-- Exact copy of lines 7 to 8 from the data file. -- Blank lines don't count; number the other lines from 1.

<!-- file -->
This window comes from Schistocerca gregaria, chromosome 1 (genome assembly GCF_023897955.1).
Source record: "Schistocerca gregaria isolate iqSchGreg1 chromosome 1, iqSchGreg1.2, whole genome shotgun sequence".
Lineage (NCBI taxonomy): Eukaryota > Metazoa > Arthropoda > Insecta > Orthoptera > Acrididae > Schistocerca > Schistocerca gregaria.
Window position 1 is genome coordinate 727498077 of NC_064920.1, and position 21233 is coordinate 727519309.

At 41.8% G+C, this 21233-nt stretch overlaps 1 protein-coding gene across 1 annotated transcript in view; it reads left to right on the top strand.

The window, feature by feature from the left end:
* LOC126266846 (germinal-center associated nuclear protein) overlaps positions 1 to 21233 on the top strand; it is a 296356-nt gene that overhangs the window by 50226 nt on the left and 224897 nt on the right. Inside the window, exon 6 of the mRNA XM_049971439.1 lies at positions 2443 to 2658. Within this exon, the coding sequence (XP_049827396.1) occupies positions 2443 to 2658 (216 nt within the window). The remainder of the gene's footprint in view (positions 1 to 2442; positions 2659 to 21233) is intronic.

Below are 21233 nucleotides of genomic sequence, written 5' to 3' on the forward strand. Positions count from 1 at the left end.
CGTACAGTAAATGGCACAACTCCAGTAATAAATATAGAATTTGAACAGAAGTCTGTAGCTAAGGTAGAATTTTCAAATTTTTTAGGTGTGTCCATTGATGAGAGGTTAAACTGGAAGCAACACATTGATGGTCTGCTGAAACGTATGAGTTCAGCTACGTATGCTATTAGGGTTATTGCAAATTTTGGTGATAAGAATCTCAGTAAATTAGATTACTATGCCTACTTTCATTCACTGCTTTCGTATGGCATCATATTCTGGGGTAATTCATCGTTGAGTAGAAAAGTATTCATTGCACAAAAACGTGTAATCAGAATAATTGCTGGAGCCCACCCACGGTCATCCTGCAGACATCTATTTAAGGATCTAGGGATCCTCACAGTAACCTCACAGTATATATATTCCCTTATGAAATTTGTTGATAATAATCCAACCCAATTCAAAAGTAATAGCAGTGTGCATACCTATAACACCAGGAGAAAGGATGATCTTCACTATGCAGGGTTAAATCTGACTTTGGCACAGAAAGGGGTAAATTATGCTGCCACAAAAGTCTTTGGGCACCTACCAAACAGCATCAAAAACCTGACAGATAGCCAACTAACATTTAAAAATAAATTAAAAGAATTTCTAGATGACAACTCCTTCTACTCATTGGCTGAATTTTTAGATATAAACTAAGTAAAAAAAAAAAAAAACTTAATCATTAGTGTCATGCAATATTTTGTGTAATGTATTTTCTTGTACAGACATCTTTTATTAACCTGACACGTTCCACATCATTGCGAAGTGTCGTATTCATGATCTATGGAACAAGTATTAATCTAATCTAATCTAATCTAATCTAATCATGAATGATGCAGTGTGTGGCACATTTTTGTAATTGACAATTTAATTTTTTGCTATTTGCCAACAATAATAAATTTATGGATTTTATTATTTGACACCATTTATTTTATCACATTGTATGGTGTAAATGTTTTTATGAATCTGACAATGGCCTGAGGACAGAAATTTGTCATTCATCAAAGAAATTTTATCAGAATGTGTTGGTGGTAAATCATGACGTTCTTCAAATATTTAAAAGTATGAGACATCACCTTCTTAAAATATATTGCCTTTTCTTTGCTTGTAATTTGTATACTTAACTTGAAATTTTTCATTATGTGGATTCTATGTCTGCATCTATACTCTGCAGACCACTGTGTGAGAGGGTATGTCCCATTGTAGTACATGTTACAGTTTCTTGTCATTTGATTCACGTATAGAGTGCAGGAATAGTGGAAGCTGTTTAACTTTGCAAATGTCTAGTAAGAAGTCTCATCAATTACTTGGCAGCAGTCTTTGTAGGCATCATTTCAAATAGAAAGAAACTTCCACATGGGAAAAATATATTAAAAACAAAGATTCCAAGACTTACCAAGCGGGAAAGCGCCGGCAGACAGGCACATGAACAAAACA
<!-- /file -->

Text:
* LOC126266846 (germinal-center associated nuclear protein) overlaps positions 1 to 21233 on the top strand; it is a 296356-nt gene that overhangs the window by 50226 nt on the left and 224897 nt on the right. Inside the window, exon 6 of the mRNA XM_049971439.1 lies at positions 2443 to 2658. Within this exon, the coding sequence (XP_049827396.1) occupies positions 2443 to 2658 (216 nt within the window). The remainder of the gene's footprint in view (positions 1 to 2442; positions 2659 to 21233) is intronic.

Below are 21233 nucleotides of genomic sequence, written 5' to 3' on the forward strand. Positions count from 1 at the left end.